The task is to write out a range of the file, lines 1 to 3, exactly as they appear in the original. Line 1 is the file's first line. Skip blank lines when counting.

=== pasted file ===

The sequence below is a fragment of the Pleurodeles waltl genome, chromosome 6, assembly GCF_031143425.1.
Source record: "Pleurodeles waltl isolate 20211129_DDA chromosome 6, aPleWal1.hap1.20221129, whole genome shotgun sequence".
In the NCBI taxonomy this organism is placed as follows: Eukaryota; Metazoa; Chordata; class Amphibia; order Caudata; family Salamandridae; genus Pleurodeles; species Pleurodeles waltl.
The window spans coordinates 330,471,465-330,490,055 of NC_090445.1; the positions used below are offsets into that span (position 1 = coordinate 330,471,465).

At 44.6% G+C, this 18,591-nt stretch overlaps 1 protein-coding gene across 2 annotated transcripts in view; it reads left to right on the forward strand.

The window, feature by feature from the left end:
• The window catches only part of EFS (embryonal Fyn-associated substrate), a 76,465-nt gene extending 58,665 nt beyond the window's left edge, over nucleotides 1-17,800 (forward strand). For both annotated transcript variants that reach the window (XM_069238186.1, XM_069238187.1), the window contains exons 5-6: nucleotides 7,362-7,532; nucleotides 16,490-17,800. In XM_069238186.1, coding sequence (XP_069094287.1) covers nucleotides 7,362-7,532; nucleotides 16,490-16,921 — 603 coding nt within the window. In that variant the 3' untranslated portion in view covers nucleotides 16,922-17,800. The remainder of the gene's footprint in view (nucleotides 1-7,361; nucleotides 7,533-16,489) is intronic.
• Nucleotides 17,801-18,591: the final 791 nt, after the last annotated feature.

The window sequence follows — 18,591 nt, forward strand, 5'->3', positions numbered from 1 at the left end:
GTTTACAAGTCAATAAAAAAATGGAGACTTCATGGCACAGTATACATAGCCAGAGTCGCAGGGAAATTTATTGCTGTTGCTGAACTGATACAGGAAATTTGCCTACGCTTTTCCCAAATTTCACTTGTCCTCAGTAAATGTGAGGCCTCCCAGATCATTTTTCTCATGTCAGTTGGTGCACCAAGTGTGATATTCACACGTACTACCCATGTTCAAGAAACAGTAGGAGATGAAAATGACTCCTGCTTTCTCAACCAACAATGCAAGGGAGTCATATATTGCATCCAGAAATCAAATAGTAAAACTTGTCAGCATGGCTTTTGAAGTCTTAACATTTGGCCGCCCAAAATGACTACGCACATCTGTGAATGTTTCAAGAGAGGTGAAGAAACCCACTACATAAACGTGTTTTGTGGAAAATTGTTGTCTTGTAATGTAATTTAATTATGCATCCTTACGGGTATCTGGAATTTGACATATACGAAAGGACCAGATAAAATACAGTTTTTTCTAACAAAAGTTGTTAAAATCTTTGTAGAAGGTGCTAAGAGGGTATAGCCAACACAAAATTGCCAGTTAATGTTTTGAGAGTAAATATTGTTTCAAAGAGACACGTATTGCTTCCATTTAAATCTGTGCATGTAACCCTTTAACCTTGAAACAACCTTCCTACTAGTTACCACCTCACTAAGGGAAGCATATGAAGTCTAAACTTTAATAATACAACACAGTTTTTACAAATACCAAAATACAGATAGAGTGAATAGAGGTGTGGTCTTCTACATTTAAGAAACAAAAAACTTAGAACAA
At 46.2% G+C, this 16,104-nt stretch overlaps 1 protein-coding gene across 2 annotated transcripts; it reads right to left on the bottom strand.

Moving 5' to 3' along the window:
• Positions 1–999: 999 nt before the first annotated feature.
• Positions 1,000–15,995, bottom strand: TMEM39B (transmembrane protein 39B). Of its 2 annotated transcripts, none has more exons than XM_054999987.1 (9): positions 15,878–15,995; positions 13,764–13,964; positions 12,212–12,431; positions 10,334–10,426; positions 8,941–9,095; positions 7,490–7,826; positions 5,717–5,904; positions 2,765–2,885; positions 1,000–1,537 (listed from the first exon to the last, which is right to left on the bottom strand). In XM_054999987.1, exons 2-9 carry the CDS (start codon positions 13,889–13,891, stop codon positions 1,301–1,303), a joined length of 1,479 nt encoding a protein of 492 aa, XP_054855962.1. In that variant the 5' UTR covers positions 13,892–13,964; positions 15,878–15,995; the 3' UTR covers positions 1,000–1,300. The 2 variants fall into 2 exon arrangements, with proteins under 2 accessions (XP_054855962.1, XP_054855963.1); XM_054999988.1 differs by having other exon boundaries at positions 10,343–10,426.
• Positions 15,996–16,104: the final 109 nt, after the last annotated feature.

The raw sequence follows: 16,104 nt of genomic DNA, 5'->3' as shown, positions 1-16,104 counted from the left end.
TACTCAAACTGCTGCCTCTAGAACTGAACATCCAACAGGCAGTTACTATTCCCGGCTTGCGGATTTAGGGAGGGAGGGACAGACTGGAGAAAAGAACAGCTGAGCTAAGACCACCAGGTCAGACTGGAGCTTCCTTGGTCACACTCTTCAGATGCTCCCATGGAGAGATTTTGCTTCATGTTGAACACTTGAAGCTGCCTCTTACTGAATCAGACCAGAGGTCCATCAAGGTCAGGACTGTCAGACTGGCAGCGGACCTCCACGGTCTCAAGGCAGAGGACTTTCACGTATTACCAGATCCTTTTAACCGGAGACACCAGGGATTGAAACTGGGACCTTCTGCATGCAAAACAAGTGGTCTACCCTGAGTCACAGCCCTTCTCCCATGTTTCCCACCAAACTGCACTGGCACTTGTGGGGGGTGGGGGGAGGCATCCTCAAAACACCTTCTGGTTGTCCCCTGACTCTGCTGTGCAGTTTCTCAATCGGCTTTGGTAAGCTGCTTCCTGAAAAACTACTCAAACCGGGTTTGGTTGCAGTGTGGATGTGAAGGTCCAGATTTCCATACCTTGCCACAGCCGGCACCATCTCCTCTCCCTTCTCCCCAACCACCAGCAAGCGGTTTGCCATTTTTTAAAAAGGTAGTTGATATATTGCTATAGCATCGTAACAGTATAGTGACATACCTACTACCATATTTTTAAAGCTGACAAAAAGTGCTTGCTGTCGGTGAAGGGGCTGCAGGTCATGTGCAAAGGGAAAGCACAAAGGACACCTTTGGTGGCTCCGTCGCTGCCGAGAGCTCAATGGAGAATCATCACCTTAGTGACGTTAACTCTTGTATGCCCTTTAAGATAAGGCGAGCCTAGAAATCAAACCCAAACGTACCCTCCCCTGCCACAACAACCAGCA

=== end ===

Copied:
The sequence below is a fragment of the Pleurodeles waltl genome, chromosome 6, assembly GCF_031143425.1.
Source record: "Pleurodeles waltl isolate 20211129_DDA chromosome 6, aPleWal1.hap1.20221129, whole genome shotgun sequence".
In the NCBI taxonomy this organism is placed as follows: Eukaryota; Metazoa; Chordata; class Amphibia; order Caudata; family Salamandridae; genus Pleurodeles; species Pleurodeles waltl.